AMY GOODMAN: And just to be clear, does the membership have to vote before? I mean, there’s been speculation that, for example, the late-night talk shows might be starting as early as tomorrow night or the next night. Do they have to finally vote before that happens?

ALEX PRESS: As far as I know, that is not going to happen. You know, the WGA negotiating committee was very clear that until they say so, all members covered under this contract are on strike. And so, just because they’ve suspended those picket lines does not mean that workers are going back into the offices or the proverbial writers’ rooms that might happen remotely. So, I don’t know if there’s any speculation or something on that, but nothing I’ve seen from the WGA suggests that members are to report to work.

AMY GOODMAN: So, let’s turn to the United Auto Workers’ strike targeting the Big Three auto makers. On Friday, the UAW expanded the strike to 38 GM and Stellantis parts distribution centers. The strike did not include any new Ford locations. Meanwhile, President Biden is planning to join the United Auto Workers’ picket line in Michigan on Tuesday, believed to be the first time a sitting president has joined strikers on the picket line. Donald Trump is planning to visit Detroit on Wednesday, so it looks like Biden wanted to get in there before that, though whether or not Trump will walk the picket line, he is fiercely criticizing the UAW leadership. President Biden has expressed support. Alex, can you talk —


AMY GOODMAN: — about the expansion and what it means for a president? It’s funny to say a “sitting” president walking the line, but it will be the walking president.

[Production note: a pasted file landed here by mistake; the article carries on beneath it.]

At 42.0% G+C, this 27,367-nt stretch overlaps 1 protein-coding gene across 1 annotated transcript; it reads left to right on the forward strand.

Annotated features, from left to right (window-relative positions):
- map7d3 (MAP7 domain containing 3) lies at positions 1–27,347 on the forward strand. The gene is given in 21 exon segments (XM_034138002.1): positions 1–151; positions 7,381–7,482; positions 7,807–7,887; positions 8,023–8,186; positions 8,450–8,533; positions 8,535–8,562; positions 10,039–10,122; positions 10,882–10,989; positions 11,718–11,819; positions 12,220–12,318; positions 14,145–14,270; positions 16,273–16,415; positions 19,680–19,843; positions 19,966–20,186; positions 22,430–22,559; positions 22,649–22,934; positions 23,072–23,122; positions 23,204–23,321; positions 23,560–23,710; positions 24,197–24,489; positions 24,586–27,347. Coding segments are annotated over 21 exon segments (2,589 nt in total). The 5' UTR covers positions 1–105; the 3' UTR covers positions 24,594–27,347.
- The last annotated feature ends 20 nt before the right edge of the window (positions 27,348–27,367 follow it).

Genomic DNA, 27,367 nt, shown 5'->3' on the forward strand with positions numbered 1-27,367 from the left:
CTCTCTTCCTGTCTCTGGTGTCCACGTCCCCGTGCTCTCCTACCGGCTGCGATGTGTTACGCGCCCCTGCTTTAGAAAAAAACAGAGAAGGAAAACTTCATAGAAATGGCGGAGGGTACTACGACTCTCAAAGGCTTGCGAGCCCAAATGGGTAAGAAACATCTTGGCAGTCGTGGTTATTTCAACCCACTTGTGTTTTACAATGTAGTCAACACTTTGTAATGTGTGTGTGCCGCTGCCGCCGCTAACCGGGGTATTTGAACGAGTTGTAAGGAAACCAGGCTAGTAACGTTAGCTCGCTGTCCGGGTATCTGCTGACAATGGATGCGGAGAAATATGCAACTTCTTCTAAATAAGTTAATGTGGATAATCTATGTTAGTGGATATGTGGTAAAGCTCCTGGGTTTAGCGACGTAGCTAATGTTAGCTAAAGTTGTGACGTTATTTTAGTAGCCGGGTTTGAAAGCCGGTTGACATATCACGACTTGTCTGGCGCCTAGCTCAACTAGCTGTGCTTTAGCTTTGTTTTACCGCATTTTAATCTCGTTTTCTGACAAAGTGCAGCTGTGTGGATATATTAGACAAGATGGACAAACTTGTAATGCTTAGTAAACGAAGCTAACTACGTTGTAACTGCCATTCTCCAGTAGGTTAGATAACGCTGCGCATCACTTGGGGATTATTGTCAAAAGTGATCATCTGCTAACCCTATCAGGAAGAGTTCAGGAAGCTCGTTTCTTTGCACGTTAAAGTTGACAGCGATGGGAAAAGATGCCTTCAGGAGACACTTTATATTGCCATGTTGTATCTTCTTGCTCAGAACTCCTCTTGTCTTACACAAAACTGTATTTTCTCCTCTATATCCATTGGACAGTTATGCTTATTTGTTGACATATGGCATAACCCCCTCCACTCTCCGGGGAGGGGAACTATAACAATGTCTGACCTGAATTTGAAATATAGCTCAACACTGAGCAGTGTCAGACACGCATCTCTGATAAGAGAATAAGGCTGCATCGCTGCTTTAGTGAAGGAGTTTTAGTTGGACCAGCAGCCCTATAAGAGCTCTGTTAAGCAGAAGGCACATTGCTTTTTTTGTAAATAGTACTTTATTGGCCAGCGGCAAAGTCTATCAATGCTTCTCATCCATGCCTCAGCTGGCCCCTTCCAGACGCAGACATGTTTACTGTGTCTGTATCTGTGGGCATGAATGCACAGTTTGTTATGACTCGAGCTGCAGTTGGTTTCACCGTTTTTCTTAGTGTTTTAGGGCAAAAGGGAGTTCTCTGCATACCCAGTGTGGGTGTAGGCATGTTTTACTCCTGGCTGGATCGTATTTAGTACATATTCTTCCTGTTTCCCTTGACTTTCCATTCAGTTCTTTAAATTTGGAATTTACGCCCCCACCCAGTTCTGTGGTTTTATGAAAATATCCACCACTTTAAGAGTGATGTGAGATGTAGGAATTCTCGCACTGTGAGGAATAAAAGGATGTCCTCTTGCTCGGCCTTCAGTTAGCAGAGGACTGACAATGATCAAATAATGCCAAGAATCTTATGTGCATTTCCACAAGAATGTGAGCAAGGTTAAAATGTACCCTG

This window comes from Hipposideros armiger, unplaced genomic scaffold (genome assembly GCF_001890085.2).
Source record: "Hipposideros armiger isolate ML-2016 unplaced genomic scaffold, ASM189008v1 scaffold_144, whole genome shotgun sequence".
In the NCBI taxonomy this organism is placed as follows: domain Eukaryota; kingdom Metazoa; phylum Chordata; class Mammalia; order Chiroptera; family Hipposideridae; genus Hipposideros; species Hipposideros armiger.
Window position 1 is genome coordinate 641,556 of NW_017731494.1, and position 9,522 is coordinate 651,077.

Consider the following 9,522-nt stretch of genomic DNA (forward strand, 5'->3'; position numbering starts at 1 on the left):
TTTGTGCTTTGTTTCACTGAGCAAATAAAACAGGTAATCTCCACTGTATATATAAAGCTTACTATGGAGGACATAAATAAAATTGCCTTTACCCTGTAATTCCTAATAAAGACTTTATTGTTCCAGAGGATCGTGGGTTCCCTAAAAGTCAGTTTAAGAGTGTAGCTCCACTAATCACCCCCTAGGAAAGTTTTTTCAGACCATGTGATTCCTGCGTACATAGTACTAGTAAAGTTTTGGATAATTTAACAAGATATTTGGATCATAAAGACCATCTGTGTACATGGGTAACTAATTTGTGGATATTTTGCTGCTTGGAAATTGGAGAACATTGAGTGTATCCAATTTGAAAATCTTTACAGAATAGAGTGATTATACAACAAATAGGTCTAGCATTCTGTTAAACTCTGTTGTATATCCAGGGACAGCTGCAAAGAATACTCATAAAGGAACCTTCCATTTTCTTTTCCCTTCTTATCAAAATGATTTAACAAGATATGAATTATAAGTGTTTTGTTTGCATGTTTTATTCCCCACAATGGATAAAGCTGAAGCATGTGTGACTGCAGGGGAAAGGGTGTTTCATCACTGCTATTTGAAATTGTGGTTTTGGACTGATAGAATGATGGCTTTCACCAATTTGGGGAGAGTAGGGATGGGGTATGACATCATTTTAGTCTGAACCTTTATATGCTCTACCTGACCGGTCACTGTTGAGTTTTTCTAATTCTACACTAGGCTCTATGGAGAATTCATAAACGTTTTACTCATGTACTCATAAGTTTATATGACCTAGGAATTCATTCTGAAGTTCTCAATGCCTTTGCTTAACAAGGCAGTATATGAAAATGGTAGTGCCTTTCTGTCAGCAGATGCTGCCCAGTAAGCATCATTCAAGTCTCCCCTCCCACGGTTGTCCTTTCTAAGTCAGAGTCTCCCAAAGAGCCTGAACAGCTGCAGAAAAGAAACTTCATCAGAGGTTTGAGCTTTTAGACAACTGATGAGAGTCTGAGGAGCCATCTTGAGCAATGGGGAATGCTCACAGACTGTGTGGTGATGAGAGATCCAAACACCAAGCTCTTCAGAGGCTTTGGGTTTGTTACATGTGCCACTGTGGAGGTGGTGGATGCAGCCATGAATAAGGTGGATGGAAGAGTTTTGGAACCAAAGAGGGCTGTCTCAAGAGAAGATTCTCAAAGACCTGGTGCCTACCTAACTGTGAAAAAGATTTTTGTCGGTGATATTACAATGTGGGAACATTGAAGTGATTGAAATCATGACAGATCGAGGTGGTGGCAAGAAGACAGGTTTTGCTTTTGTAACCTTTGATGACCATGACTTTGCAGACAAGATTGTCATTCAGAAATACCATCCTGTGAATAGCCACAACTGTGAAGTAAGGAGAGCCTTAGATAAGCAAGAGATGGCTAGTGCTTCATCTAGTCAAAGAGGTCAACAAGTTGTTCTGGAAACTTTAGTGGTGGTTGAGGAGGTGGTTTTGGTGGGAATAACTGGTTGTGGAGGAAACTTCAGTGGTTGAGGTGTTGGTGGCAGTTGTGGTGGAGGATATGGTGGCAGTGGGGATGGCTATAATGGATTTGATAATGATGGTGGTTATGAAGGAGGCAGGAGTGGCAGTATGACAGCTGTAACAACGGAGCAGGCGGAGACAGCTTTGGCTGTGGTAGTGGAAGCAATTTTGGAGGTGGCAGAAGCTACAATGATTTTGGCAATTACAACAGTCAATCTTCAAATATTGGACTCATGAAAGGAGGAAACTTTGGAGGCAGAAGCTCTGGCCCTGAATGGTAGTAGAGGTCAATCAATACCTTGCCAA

ALEX PRESS: A standing-up president, as President Shawn Fain would put it — president of the UAW, that is. Yeah, I mean, this is really a product very clearly and unambiguously of the union being militant rather than deferential, not just to Biden but to any politician. You know, the UAW has been very clear: Anyone invited to stand in solidarity on the picket line with the membership. And it’s a huge win that Biden feels that it’s necessary. Certainly, I would say about Donald Trump, you know, President Shawn Fain has been very clear that this membership and this strike is all about putting an end to the redistribution of wealth upward to billionaires and millionaires, and I think he brooks no interest in Donald Trump’s pretend interest in the working class. And, you know, I think it’s very interesting that whether you look at Trump or other of the sort of faux populist right-wing thinkers and politicians, they keep pretending that they support this strike, but they seem to never add any details to that, right? You know, Biden, on his part, did say, “Record profits, record contracts.” You’re not really seeing that from a lot of other sort of people on the right.

And so, I want to be clear here that this is a strike that is about higher wages, that’s getting money that’s owed to these workers for sacrifices they’ve made, particularly since the Great Recession. And it’s worth saying that progress has been made at Ford, at one of the Big Three here. And Ford has given — you know, they’ve tentatively agreed to certain issues — at least that is what my understanding of the progress at that negotiating table is. And some of those things include restoring the cost-of-living allowances that workers gave up at Ford during the bailout and the recession. It includes converting temporary workers to permanent workers after 90 days, whereas currently it was four or eight years that it took those workers to be converted. You know, these are big deal wins, and they are also things that the company said they could never do, and suddenly it didn’t even take an all-out strike, and you’re starting to see them do what they said was impossible.

AMY GOODMAN: Well, of course, we’ll continue to cover all of this. Alex Press, I want to thank you for joining us for this late breaking news, staff writer for Jacobin magazine, where she covers labor.

Next up, Supreme Court Justice Clarence Thomas is facing new scrutiny after ProPublica reveals he secretly participated in at least two fundraising events organized by a right-wing network founded by the Koch brothers. Back in 30 seconds.